Help shape the future of our multicultural city

Karyn Starmer 23 April 2021
National Multicultural Festival

National Multicultural Festival. Photo: National Multicultural Festival Twitter.

With the proportion of overseas-born residents rising rapidly and one-in-four Canberrans speaking a language other than English at home, the ACT is growing to be a truly multicultural city.

As part of a coordinated approach to the city’s growing multi-culture, the ACT Government has announced it will introduce a new law to demonstrate the importance of multiculturalism in our community, and is inviting all Canberrans to have a say and help develop the new legislation.

In a statement released on Monday (19 April), the Minister for Multicultural Affairs Tara Cheyne said the government intends to create a Multicultural Charter, codifying the key principles of a successful multicultural society, enshrining into law the Multicultural Advisory Council and providing reporting mechanisms to ensure accountability to these principles.

“With one-in-four Canberrans born overseas, diversity in our community is our strength,” Ms Cheyne said.

“As a city and as a people, we are committed to multiculturalism, but we know that multiculturalism is a shared responsibility. The development of a Multicultural Recognition Act signifies the value that we as a community place on multiculturalism in the ACT.”


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The discussion paper, Towards a Multicultural Recognition Act for the Australian Capital Territory, was launched by Ms Cheyne, forming the basis for community consultation during April and early May to inform the development of the legislation during 2021.

“This legislation should be proudly owned by the entire ACT community. The views of all Canberrans on this important work are not only valued but critical to its success. I encourage all Canberrans to contribute to the development of this Act,” Ms Cheyne said.

Canberra Multicultural Community Forum chair Chin Wong said she welcomed the announcement and hopes the government will consult widely and allow the multicultural community to take the lead.

“We are encouraging the community to register and use this opportunity to have a say.”

Ms Wong said it is important for the legislation to recognise the issues and be prepared to act on them.

“This is an opportunity to make awareness of racism a top priority and to deliver education and awareness programs to the wider community. There is no point in having an Act if there is no action.”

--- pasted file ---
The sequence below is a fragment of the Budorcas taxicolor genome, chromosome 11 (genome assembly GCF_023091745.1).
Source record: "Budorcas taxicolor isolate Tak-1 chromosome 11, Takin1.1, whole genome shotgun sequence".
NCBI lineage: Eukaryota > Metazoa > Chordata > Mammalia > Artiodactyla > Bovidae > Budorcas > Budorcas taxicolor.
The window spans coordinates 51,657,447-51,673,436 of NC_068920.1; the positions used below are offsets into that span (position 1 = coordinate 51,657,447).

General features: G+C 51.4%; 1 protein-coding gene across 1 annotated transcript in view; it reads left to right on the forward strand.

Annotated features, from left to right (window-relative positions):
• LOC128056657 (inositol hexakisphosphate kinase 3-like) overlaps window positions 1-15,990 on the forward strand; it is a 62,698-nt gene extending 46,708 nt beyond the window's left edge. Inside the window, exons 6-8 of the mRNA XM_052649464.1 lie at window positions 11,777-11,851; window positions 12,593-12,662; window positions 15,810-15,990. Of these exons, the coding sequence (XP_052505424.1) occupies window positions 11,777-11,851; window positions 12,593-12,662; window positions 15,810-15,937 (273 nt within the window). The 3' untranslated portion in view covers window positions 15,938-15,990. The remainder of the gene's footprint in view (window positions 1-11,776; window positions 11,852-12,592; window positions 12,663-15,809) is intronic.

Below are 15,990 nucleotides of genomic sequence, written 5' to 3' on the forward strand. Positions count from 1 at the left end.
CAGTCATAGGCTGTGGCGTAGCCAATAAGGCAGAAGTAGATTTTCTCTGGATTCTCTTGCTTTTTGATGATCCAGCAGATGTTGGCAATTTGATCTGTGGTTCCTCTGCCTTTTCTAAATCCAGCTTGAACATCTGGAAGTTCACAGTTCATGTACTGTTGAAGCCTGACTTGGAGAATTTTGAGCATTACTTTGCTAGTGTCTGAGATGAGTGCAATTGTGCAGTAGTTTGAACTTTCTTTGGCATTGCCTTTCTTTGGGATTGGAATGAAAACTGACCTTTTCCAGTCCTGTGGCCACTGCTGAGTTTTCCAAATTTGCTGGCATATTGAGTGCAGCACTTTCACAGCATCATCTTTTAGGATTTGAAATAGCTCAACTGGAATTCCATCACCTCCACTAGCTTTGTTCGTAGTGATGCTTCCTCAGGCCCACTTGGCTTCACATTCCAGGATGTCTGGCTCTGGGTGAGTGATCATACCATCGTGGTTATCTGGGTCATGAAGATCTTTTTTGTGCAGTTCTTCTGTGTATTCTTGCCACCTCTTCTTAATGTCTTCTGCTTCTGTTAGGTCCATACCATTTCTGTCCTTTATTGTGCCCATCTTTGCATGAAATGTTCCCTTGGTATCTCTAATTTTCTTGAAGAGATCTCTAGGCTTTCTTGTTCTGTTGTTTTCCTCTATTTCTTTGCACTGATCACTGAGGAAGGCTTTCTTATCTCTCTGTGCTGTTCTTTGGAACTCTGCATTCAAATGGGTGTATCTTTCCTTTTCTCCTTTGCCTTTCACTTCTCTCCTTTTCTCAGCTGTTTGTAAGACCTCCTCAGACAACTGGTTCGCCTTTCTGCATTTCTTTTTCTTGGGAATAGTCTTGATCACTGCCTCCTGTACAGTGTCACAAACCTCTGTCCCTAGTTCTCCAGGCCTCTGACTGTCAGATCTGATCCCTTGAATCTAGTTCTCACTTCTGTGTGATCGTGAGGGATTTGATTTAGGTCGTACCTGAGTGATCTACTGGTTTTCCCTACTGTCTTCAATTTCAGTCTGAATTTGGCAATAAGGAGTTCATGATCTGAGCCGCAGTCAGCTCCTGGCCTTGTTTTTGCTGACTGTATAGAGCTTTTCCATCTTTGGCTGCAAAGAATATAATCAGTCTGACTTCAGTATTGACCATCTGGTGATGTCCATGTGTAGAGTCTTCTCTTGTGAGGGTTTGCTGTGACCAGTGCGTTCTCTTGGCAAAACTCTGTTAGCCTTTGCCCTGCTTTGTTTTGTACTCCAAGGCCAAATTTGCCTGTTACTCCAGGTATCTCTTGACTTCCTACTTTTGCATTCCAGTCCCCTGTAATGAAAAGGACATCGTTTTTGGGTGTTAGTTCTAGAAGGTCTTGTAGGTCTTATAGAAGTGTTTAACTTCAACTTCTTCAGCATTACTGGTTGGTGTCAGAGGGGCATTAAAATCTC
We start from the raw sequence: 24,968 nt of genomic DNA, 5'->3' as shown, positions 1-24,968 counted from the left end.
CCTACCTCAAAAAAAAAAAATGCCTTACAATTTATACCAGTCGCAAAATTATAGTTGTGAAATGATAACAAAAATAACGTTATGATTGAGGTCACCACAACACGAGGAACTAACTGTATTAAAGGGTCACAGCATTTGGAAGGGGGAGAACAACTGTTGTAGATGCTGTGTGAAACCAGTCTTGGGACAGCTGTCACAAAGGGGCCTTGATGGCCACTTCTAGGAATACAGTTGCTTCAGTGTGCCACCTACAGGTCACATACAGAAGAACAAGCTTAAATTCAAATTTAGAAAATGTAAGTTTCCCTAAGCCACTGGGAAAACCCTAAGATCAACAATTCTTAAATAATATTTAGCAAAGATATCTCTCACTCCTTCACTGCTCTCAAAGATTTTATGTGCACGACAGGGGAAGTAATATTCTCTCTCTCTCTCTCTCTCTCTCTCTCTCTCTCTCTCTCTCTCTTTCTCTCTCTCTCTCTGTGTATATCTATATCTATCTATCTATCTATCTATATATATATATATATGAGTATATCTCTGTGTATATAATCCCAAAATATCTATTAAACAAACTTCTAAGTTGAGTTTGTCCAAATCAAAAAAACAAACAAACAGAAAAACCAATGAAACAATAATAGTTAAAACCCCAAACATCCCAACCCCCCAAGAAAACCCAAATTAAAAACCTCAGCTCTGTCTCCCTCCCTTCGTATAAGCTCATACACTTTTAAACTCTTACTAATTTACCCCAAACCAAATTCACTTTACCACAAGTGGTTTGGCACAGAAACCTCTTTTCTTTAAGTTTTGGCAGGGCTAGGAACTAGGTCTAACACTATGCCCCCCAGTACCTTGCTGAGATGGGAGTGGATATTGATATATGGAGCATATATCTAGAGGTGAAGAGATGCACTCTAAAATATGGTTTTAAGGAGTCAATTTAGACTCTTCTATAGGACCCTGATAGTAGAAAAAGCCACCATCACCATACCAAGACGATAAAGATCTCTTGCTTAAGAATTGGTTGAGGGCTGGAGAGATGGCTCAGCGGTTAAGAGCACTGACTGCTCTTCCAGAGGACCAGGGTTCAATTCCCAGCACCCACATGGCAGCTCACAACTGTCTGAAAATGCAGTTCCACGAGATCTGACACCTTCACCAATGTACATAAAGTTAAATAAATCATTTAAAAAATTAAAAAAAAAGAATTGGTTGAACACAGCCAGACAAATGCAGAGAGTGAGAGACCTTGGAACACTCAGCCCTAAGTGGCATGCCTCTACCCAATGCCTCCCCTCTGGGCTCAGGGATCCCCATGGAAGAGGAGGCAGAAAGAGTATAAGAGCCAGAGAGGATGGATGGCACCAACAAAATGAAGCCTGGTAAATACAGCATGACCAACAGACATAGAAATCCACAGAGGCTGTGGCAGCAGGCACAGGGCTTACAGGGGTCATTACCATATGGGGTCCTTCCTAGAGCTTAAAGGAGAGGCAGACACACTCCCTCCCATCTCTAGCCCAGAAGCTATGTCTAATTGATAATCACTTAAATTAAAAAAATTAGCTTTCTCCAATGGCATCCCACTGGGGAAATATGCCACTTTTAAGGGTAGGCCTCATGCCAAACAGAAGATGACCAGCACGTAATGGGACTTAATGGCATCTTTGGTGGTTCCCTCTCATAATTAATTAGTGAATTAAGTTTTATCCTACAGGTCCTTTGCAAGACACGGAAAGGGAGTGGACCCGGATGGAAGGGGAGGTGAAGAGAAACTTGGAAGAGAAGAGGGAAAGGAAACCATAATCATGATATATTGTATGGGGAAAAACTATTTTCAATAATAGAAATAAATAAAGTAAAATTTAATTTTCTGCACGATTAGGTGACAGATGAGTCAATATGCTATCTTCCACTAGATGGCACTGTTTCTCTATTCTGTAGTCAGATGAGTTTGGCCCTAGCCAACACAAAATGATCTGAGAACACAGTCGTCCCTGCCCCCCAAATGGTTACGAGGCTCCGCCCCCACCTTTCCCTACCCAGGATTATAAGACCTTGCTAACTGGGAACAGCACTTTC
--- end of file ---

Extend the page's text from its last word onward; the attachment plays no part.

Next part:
Action, as well as words, is also a priority for Fair Canberra president Nic Manikis. He says the legislation will be good for the community, “but what we also need is the practical stuff, language resources, venues for communities to gather, and racism stamped out on all levels. At the end of the day, it will be the practical things that count.”

Federation of Indian Associations of ACT president Sunita Dhindsa also welcomed the announcement saying, “the government has done the right thing by starting with engaging communities to hear their views about the Act, Charter and the Multicultural Recognition Act”.

Ms Dhindsa says the new Act should address the gaps in the existing Anti-Discrimination Act and the Human Rights Act and recognise the contributions of the people from multicultural backgrounds to the social and economic fabric of the ACT.

She says the act should also encourage the celebration of the ACT as a successful multicultural society in more ways than just the National Multicultural Festival.

“It needs to mandate greater exposure and greater awareness, appreciation and acceptance of cultural and linguistic diversity through the school curriculum, provide measures for implementation, and formalise a date for review to create improvements.

“The Multicultural Advisory Council should have people that have relevant skills and experience, and be representative of the cultural and linguistic diversity of our society and needs of the multicultural communities.”

Helping ACT president Mohammed Ali said the law will mark a new chapter in the ACT.

“While this type of legislation has been in place in other states for a while, it will be great to see that whatever race, colour or country you are originally from, when you are an ACT citizen, you are recognised as a valued part of our society, with equal recognition for all. I am thankful to Tara Cheyne for getting onto this straight away.”

You can have your say by completing an online survey, attending a community workshop, or sending feedback directly to the ACT Government. For more information, visit YourSay.


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